You are using an older browser version. Please use a supported version for the best MSN experience.

'Battlefield 1' breakdown reveals a close attention to history

Engadget Engadget 15/05/2016 Jon Fingas
© Provided by Engadget

Video games play fast and loose with realism by definition, but authenticity still matters to some degree After all, it's hard to enjoy a history-focused game if there are obvious factual errors. So how does Battlefield 1 stack up, then? So far so good, if you ask the World War I history buffs at The Great War. They've conducted a shot-by-shot breakdown of the cinematic trailer and revealed that EA DICE is largely faithful to the technology of the conflict -- including in ways you wouldn't expect. That shovel-wielding German soldier you see above makes sense, for example, as the infantry learned that bayonets got stuck in victims. Early tanks behave as they should, and things like gas masks or pickaxes (for Italian soldiers scaling mountains) are true to form.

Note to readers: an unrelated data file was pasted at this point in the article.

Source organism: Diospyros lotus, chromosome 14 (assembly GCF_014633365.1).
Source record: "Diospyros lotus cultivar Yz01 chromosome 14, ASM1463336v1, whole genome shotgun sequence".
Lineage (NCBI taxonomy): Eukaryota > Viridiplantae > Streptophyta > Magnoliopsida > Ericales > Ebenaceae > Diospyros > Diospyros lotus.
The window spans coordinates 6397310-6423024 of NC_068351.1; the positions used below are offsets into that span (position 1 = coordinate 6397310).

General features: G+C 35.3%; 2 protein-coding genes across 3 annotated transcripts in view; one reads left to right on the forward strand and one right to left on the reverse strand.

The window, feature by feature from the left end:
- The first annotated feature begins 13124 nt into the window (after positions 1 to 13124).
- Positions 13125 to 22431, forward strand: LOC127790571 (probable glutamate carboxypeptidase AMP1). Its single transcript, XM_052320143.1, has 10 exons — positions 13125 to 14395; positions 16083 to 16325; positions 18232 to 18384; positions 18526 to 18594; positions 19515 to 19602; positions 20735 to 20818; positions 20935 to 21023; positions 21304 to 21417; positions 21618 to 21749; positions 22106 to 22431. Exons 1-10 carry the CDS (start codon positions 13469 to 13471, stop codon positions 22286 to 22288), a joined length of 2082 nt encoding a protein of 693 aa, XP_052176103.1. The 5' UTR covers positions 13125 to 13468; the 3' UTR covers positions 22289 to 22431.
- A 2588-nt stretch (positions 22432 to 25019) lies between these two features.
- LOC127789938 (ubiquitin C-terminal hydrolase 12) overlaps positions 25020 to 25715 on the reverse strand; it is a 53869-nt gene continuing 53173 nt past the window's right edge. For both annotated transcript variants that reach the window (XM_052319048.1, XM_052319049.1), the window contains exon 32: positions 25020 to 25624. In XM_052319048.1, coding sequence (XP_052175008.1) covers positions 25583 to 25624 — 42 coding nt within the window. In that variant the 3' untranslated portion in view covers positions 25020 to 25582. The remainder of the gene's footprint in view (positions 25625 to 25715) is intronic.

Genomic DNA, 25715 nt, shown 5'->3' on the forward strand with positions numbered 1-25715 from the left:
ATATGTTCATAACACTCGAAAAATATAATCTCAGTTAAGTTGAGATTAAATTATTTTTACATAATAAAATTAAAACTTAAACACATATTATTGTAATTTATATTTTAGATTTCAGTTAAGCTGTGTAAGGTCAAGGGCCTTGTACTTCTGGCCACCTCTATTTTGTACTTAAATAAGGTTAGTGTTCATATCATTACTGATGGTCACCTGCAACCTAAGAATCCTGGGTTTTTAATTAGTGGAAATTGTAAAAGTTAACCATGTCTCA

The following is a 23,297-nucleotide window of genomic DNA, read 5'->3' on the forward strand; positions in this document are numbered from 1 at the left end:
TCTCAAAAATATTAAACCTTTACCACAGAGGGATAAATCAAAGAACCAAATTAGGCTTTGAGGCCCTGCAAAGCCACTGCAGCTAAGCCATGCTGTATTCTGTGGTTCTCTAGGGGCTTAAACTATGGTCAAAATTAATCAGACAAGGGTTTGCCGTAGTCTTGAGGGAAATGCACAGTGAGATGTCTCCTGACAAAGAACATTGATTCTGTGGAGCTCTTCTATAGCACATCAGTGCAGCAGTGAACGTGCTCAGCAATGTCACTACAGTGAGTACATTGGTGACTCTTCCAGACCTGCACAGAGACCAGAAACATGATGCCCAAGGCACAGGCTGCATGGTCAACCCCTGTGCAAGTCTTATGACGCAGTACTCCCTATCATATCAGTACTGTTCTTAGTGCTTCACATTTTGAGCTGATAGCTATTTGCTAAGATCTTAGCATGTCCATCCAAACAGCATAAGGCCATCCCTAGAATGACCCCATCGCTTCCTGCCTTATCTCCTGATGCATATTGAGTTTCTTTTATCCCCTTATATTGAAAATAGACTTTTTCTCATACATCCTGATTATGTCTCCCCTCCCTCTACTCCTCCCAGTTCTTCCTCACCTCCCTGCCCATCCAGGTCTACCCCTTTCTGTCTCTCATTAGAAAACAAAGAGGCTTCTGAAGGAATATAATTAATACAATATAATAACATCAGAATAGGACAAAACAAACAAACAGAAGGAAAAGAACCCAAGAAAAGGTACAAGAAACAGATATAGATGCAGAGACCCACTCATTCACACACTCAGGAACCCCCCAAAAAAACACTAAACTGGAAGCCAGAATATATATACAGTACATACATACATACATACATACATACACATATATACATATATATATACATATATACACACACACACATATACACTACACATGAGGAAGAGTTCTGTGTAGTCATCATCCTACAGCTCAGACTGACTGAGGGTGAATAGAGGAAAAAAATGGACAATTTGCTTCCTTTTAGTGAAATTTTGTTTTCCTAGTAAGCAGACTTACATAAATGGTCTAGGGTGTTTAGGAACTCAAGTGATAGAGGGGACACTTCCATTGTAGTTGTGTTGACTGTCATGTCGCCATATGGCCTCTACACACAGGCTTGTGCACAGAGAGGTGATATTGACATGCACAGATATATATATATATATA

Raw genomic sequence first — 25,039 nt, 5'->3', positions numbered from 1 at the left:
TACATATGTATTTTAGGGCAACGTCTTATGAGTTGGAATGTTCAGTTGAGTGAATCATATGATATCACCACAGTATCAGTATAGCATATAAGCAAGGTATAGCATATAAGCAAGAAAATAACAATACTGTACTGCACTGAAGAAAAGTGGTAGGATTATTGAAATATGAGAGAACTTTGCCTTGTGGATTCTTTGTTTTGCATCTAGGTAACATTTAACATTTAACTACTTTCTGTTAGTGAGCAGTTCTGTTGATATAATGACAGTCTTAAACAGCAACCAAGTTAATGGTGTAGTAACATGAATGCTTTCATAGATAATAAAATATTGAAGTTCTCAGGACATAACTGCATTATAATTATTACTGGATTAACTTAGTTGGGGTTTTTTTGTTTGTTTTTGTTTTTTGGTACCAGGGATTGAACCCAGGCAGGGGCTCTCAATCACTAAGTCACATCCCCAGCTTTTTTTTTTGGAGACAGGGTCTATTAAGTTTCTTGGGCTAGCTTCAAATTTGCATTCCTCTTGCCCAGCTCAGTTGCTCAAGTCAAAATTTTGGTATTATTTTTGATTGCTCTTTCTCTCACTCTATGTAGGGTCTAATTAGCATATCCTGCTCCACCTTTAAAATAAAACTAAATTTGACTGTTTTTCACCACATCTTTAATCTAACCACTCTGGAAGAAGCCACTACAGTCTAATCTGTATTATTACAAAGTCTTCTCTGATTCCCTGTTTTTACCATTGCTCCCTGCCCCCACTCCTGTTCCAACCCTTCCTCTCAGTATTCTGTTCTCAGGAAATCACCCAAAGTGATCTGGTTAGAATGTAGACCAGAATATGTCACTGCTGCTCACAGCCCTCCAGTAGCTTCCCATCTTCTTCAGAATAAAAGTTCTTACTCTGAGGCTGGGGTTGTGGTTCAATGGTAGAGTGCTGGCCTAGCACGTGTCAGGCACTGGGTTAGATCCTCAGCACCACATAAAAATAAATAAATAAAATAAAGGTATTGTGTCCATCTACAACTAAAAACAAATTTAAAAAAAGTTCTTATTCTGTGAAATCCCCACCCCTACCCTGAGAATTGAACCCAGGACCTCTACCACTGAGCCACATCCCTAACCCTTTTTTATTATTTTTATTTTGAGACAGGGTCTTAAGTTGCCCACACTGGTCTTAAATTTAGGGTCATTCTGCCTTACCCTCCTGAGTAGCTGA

There are some obvious concessions to gameplay (a medic probably wouldn't be carrying crutches around), but even some of these make sense. That British soldier carrying a German anti-armor rifle? There are many examples of one side using the other's weapons in a pinch. In fact, the trailer is more realistic than The Great War suggests. That seemingly implausible metal body armor you see at one point is the "Sappenpanzer Gesichtsmaske," an uncommon form of protection given to machine gunners and snipers who didn't expect to move.

This doesn't make Battlefield 1 a simulator by any means, and it's not certain that everything you see in the trailer will make it to full-fledged gameplay. However, it's apparent that the developers went out of their way to include gear you could have seen both in the trenches and beyond. Whatever you think of the title's premise, it's not just paying lip service to its setting.

The Great War (YouTube)

More from Engadget

image beaconimage beaconimage beacon